Baking cakes, biscuits or breads for your gluten-free friends and family can be a lovely and thoughtful gift.
But, if you’re not used to gluten free baking (whether you’re just starting out on your gluten free journey, or you’re baking gluten free as a one-off experiment), you might be worried about getting it ‘wrong’.
Its relatively easy to make your glutn free bakes delicious – moist and flavourful and moreish. The biggest thing you should be worrying about is the risk of accidentally making someone ill.
For people with coeliac disease, or with a severe form of non-coeliac gluten sensitivity (NCGS) or a severe allergy, even a microscopic piece of gluten can cause a reaction, potentially making them very ill.
This is known as cross-contamination, or sometimes as being ‘glutened’, and there are some precautions you can take to reduce the risk to cross-contamination when baking at home
In this post I’m going to outline a few steps you can take to vastly reduce the risk of cross-contamination when you’re baking gluten-free goods for a celiac, or someone with a severe gluten allergy.
Avoiding Cross-Contamination: How to Make Sure Your Gluten Free Bakes Really are Gluten Free
Thoroughly Clean All Surfaces
A thorough wipe of all surfaces to be used during baking should be sufficient to remove any traces of gluten. Remember to wipe behind and underneath any pots or equipment that stands on your worktop, to catch any gluten-containing flour or breadcrumbs that may have fallen underneath.
Wash All Equipment & Utensils
Bowls, spoons and baking pans should all be washed thoroughly with soapy water and rinsed well before beginning gluten-free baking. If you are baking gluten-free goods in a gluten-consuming household often, then investing in separate equipment for gluten-free only use has an even lower risk of cross-contamination – this is particularly true for the sieve you use to sift flour. You can stock up on baking equipment and utensils in my Amazon shop here.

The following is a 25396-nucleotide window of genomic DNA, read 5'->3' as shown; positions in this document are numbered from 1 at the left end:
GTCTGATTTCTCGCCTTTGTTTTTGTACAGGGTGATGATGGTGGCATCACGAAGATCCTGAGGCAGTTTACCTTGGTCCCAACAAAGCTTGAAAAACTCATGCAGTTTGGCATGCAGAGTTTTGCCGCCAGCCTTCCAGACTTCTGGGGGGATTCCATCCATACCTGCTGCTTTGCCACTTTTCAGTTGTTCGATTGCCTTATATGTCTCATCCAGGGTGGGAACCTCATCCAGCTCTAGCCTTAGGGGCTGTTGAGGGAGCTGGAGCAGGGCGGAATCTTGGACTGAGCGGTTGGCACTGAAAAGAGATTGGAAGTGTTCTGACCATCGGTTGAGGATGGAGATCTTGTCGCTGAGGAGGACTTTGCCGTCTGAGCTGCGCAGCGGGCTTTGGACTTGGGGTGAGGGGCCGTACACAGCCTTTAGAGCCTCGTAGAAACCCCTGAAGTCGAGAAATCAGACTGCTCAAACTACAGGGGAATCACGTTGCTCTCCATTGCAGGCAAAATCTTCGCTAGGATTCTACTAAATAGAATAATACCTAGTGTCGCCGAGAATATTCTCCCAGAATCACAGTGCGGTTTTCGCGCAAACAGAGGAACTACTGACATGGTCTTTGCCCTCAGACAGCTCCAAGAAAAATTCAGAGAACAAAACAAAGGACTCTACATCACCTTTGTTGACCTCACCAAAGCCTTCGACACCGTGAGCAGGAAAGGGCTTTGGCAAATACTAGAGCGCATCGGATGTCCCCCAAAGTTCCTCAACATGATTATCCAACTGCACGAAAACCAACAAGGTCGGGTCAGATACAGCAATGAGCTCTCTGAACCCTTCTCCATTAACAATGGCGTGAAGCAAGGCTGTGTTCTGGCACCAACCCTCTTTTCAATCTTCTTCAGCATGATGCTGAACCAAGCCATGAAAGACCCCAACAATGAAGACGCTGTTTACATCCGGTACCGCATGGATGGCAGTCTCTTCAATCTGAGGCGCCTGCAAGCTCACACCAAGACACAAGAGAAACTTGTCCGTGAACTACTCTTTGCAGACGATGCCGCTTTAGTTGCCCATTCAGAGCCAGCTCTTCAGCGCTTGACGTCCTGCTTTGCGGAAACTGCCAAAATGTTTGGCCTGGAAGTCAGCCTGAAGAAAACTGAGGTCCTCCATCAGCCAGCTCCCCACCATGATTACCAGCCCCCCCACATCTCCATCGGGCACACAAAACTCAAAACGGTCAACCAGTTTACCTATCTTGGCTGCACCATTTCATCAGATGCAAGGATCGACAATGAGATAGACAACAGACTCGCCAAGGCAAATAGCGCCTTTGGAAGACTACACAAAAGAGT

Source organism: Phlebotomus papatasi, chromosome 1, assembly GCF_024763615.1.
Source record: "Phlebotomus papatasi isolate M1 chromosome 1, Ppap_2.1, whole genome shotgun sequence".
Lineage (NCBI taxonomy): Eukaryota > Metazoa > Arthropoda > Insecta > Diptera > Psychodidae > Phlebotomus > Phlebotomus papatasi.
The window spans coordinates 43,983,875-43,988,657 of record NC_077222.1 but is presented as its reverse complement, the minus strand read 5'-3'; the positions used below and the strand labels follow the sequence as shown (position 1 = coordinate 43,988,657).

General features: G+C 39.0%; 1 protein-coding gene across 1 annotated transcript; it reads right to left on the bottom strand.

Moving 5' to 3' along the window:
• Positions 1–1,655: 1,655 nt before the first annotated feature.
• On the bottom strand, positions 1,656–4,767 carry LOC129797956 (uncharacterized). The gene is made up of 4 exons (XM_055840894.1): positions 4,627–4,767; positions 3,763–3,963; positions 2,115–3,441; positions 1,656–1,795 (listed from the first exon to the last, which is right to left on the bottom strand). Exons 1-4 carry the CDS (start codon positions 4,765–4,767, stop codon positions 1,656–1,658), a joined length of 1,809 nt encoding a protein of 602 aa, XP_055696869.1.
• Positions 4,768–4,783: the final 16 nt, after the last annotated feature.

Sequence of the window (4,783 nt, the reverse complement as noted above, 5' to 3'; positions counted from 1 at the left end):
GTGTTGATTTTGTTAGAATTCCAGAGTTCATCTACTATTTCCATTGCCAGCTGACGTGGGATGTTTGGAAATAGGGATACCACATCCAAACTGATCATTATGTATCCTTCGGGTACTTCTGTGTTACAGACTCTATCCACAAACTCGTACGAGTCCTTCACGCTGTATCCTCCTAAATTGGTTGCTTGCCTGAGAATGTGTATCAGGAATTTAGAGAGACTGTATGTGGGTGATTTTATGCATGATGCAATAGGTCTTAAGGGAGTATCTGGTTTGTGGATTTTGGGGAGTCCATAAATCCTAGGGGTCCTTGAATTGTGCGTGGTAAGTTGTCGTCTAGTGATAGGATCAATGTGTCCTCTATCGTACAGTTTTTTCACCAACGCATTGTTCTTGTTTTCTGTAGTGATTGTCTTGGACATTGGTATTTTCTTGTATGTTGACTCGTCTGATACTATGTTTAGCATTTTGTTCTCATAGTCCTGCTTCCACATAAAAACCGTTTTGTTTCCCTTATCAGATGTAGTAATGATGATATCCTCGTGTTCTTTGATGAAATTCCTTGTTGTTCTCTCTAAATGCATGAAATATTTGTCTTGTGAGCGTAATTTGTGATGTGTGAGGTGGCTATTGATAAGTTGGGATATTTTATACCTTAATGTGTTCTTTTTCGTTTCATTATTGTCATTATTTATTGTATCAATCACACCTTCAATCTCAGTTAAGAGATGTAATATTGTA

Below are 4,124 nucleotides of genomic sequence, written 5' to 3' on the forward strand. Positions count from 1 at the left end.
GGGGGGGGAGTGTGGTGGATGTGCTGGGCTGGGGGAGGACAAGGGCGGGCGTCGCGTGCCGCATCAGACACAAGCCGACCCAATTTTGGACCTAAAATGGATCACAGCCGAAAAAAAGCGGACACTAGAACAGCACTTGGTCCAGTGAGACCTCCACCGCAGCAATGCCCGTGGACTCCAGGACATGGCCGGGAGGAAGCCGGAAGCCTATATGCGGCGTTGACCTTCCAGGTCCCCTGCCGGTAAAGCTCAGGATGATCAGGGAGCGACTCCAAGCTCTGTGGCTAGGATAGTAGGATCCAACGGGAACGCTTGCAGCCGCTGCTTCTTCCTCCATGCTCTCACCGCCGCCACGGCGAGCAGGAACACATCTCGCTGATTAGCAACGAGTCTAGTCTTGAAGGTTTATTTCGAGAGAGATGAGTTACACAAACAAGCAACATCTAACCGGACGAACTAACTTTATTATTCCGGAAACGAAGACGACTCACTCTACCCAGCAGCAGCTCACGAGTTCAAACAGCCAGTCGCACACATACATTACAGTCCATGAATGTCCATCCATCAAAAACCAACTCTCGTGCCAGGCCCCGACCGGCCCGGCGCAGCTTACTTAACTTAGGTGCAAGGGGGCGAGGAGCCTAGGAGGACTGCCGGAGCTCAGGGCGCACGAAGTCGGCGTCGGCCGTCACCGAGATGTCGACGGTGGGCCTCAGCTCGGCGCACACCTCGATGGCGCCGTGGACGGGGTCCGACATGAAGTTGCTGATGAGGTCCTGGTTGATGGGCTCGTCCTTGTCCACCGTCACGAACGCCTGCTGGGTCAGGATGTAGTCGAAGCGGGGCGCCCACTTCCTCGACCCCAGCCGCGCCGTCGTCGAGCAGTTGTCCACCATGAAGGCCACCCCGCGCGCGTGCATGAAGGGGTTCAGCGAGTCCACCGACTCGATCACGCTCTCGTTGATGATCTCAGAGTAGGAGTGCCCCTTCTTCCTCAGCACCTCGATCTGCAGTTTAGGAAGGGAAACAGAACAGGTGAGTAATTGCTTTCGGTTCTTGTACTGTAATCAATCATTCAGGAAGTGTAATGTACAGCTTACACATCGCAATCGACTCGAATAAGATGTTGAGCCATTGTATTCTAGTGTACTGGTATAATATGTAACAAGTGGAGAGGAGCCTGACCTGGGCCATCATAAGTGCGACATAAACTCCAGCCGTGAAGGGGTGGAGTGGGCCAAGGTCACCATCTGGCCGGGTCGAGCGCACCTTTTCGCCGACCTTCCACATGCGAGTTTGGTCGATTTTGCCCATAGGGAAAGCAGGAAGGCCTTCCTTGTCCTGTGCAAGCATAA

Use Fresh Butter & Other Shared Ingredients
One baking ingredient that is highly likely to be at risk of cross contamination is butter, or margarine. If household butter is used on gluten-containing toast and sandwiches, theres a big chance of crumbs falling in from a knife. It is probably best to use a new pack of butter for gluten-free baking, and to keep a separate gluten-containing butter and gluten-free butter if you live in a mixed household.
Store Gluten Free Flours Separately To Gluten Containing Flours
It is very easy for flours to spill or to puff out of the bag as you move them in and out of a cupboard. By storing gluten-containing flours in a seperate cupboard to gluten-free flours (or at least storing gluten-free flours on the shelf above gluten-containing flours) you can minimise the likelihood of cross contamination between flours.
Line All Baking Tins and Trays
You’ll likely line any baking tins and trays anyway, but be especially sure to line any that are also used for gluten-containing baking. By lining trays with baking paper, you are eliminating the possibility of contaminating your gluten-free cakes and biscuits with any crumbs or residue left over from the last bake.
Don’t Use Wooden Equipment
Wooden equipment (like spoons and chopping boards) are far more likely to absorb residual gluten – opt instead for metal, plastic or silicon for shared baking equipment and utensils
Double Check all Ingredients
Particularly gluten-free flours and other flour-like products (xanthan gum and baking powder, for example). Though they are commonly used in gluten-free baking, not all brands of these products are 100% free from cross contamination, (which can occur during the processing). The best way to be sure that these products are gluten-free is to look out for the crossed-grain symbol, certifying that products “are gluten free and suitable for people with coeliac disease.“.
Following these steps will help you to remove the risk of cross-contamination with gluten-containing foods and ingredients, but really the only way to gurrantee zero cross-contamination is by removing gluten completely from your baking environment.
Coeliac UK sums it up succinctly: “Even tiny amounts of gluten may cause people with coeliac disease to have symptoms in the short term and gut damage in the longer term“.
If you’re baking gluten-free treats for someone else, ask them about their tolerance level, and don’t be offended if someone is scared or worried to eat gluten-free goods than have come from a gluten-containing enviromnment. For some people with coeliac disease or with a severe form of non-celiac gluten sensitivity or allergy, cross-contamination could mean runnisng the risk of serious illness.
Download a printable list of all the steps you can take to avoid cross-contamination of your gluten-free baking here:
Visit my full shop here, to stock up on gluten free baking essentials.
I’ve been gluten free since 2014 and, gutted with the lack of truly awesome gluten free cake, I’ve been developing recipes for better gluten free bakes ever since.
Now I share recipes, tips + ideas for gluten free cake lovers here on bakeandbehappy.com. What I do isn’t ‘gluten free baking’. Its just great baking. Without gluten.